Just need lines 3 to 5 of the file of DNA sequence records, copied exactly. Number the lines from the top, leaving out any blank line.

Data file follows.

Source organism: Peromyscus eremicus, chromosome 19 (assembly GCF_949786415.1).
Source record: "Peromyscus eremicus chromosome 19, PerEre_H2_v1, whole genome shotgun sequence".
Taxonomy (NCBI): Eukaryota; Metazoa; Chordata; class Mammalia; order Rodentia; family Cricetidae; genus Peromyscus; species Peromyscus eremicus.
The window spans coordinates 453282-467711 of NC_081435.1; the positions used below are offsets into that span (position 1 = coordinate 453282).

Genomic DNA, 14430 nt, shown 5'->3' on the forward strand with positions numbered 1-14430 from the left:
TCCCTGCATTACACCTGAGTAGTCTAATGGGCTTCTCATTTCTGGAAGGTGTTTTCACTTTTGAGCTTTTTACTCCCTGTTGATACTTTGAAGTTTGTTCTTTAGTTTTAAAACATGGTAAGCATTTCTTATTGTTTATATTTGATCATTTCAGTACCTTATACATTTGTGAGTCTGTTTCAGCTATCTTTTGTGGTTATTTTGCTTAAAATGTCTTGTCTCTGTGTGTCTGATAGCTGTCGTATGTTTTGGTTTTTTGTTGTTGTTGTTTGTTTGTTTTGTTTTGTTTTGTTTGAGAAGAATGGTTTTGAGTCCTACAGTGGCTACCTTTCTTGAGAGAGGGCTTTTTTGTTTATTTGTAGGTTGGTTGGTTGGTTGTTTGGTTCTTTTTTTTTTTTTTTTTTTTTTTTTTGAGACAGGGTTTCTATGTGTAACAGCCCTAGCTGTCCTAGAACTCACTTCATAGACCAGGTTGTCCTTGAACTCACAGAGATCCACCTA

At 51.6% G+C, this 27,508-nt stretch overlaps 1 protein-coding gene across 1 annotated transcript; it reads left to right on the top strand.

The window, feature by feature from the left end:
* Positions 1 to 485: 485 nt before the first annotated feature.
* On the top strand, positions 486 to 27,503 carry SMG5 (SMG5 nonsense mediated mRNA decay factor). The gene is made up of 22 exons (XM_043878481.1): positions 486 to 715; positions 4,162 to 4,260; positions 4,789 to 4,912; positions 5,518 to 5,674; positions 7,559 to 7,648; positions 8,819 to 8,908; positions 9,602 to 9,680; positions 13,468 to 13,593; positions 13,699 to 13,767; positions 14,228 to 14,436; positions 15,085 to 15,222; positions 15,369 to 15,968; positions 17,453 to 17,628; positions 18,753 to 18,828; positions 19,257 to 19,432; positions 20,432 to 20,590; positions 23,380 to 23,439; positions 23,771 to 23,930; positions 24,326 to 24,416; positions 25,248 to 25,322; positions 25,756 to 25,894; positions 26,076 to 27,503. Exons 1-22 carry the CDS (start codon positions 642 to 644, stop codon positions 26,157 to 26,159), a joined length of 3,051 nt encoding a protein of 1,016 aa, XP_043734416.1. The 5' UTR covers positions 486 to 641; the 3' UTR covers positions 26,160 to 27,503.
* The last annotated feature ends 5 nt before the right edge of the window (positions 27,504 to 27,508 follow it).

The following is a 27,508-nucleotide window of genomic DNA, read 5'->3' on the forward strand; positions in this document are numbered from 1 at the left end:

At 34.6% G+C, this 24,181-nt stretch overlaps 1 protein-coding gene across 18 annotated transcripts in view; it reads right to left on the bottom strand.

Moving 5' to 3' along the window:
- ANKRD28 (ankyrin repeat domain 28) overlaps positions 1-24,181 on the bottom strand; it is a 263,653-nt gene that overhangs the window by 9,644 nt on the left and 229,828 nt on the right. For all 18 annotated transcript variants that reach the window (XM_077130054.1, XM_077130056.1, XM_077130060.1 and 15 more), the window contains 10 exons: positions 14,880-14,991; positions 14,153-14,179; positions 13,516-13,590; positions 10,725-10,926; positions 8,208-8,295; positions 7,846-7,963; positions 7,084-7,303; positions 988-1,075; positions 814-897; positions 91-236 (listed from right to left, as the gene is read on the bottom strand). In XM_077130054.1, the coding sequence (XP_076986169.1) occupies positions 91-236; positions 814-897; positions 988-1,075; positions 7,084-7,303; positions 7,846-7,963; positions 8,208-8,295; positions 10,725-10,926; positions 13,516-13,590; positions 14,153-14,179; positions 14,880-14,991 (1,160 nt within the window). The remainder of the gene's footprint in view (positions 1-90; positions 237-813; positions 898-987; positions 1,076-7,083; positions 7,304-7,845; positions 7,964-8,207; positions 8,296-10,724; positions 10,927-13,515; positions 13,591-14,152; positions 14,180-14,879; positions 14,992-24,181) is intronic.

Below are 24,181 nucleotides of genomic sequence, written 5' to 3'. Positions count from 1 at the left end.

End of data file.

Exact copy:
Taxonomy (NCBI): Eukaryota; Metazoa; Chordata; class Mammalia; order Rodentia; family Cricetidae; genus Peromyscus; species Peromyscus eremicus.
The window spans coordinates 453282-467711 of NC_081435.1; the positions used below are offsets into that span (position 1 = coordinate 453282).

Genomic DNA, 14430 nt, shown 5'->3' on the forward strand with positions numbered 1-14430 from the left: